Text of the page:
Taiwan was ranked 15th out of 137 countries, however some rankings were lower. Judicial independence ranked 48/137; transparency in policy making (22/137); organised crime (49/137); under female participation in the workforce with a ratio of 0.75 (86/137); and under cooperation in labour-employer relations (17/137).

3.    HK Free Press targeted with threatening letters

Tom Grundy, the editor-in-chief of the Hong Kong Free Press (HKFP), an online-only English media outlet, spoke with the IFJ and HKJA about a series of letters that he and some of his staff had received over the past month. Each letter arrived on Tuesday, some sent to the HKFP office, while one was sent to the Hong Kong of guest editor Tim Hamlett, and the latest was sent to the United Kingdom home of Tom Grundy’s family. The letters included a list of 50 ‘foreigners’ that ‘have been deemed guilty of spreading hatred and dividing Hong Kong, China society’. The ‘foreigners’ include Tom, Tim Hamlett, as well as other journalists, scholars and media workers. Under the list of names, the letters says that ‘the punishment shall be mandated as of January 2018. Expulsion from Chinese Territory. A list will be sent to immigration staff’. In addition to threats made to Tom and Tim, a letter was also sent to all local staff, telling them ‘not to follow the brainwashing through the distortions by foreigners of your mind’… ‘You do not have to continue writing negative and biased stories about Hong Kong and China. You have Chinese blood running through your veins and heart’.

4.    “There is no room for any discussion on the Independence of HK” – Carrie Lam

With the start of the new school year in late September, the discussion of Hong Kong’s independence came to light again, after a banner with ‘Hong Kong Independence’ was raised at several HK universities. The banner was raised as a joint statement from several HK universities was released which said, “We condemn its recent abuses. Freedom of Expression is not absolute, and like all freedom it comes with responsibilities.”

Junius Ho Kwan-yiu, a HK pro-Beijing lawmaker, publically said ‘kill with no mercy’, with reference to anyone who supports Hong Kong independence. He went on the blame the ‘instigator’ of the Umbrella Movement, Benny Tai Yiu-ting, a HK University law scholar, and press the University to sack him.Ho’s public speech then started a war of words between pro-Government and democratic groups.

Carrie Lam, the chief executive of Hong Kong issued a statement saying, “there is no room for any discussion on the independence of Hong Kong because this breaches the ‘one country, two systems’ principle that underlies the prosperity and stability of Hong Kong”. During the public discussion, Cheung Chan-Fai, a former philosophy professor at China University disclosed that he was warned ‘not to discuss sensitive subjects in front of Mainland scholars’ by university staff. He denied disclosing the names of the staff who mentioned this and when it happened.

5.    HK online media granted access to government press conferences

On September 19, the Information Services Department (ISD) of Hong Kong announced that eligible online media outlets would now be allowed to attend government press conferences and media events. The changes to the rules come after the long-running campaign by the Hong Kong Journalists Association and local media. However, there are still conditions with online media outlets must face before they can attend. They must register under the Registration of Local Newspaper Ordinance, provide proof of regular online news reports, update websites at least five days a week and have at least two staff, an editor and a reporter. The ISD emphasised that any misconduct such as the use of foul language, causing disruptions or protests are forbidden and will lead to outlets been suspended.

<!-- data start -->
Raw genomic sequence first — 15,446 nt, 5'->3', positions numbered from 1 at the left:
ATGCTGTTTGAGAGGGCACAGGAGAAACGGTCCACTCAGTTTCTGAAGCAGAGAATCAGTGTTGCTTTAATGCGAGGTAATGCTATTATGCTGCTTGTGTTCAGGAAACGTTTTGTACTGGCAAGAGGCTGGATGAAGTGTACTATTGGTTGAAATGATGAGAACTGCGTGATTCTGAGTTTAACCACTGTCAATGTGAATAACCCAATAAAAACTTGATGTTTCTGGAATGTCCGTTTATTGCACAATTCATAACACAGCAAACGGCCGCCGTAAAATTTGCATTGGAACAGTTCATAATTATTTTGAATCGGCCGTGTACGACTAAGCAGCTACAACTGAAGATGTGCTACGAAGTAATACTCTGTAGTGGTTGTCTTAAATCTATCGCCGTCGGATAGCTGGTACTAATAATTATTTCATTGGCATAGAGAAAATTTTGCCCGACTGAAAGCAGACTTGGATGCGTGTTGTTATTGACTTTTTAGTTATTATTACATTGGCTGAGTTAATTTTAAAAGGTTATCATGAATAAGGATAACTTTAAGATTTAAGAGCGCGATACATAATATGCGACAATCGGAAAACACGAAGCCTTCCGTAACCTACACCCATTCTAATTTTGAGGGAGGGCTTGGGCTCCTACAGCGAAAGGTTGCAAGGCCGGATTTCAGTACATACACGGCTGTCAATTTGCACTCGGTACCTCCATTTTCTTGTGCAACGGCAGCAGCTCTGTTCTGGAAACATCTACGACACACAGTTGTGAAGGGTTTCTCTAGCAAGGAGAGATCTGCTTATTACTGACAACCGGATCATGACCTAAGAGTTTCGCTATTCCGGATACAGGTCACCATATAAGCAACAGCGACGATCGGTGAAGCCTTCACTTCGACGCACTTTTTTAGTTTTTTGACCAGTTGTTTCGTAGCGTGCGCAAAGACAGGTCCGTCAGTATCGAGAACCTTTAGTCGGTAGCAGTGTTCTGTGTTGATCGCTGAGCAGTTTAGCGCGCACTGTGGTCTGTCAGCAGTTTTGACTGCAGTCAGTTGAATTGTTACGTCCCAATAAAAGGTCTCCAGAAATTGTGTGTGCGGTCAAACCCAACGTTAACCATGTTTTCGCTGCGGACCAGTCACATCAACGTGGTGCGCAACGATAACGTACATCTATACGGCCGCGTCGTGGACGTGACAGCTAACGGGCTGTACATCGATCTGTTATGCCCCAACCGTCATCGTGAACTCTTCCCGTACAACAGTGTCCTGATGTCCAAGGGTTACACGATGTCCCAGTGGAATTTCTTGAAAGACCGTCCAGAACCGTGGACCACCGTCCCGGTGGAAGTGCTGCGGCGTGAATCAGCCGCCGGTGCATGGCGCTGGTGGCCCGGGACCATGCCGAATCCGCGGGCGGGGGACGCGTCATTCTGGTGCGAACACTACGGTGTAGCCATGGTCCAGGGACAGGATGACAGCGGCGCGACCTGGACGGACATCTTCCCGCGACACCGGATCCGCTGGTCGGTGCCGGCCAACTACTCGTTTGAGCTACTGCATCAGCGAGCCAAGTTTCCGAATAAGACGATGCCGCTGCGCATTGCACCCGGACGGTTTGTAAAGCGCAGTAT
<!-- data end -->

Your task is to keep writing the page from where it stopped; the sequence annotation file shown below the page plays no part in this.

The IFJ has learned that the change in rules could ease the tensions that the HK government is facing, as court hearings against the unequal treatment of media outlets continue and following the recommendation from the Ombudsman Office. Although few traditional media outlets strongly disagreed with the new arrangement, HKJA and several online outlets welcome the news and have begun applying for accreditation.

6.    First press freedom in Macau report released

The Macau Portuguese and English Press Association (AIPIM) said that a constraints continue to hamper access to information in Macau, findings from a survey they conducted between July and November 2016. Out of 44 respondents, three quarters said that they have experienced some form of restraint in reporting on political, economic, social, cultural or institutional nature. Such situations are particularly common around the judiciary, executive and legislative branches.

Respondents also pointed to a number of flaws and inadequacies in the spokesperson system with the Government. The AIPIM said: “Without facilitated access to sources of information, the freedom of the press can be brought into question.” This is the first press freedom and access to information report from Macau’s Portuguese and English speaking media workers.

7.    Taiwan journalists’ records illegally accessed

According to an announcement by Control Yuan, the monitoring body of the Taiwan Government on September 13, an officer of the Department of Government Employee Ethics (EED), under supervision of the Ministry of Justice, had illegal access a journalist’s communication records. The officer was investigating the Taiwan Dome Complex case when the breach was made. The Control Yuan said that as “when disciplinary officers could not distinguish that nature of their power, administrative investigative powers should always be exercised in accordance with law and principle, and not overstep administrative power”. However the Control Yuan has learnt that the officer used several different tools to ‘investigate’ and access the journalist’s records. The Control Yuan said that “the act has abused their power and infringed on the people’s rights and jeopardised press freedom”.


The Control Yuan has demanded that the Ministry of Justice rectify the breach, and clarify the limits of administrative power, in order to protect the people’s rights.

IFJ Asia-Pacific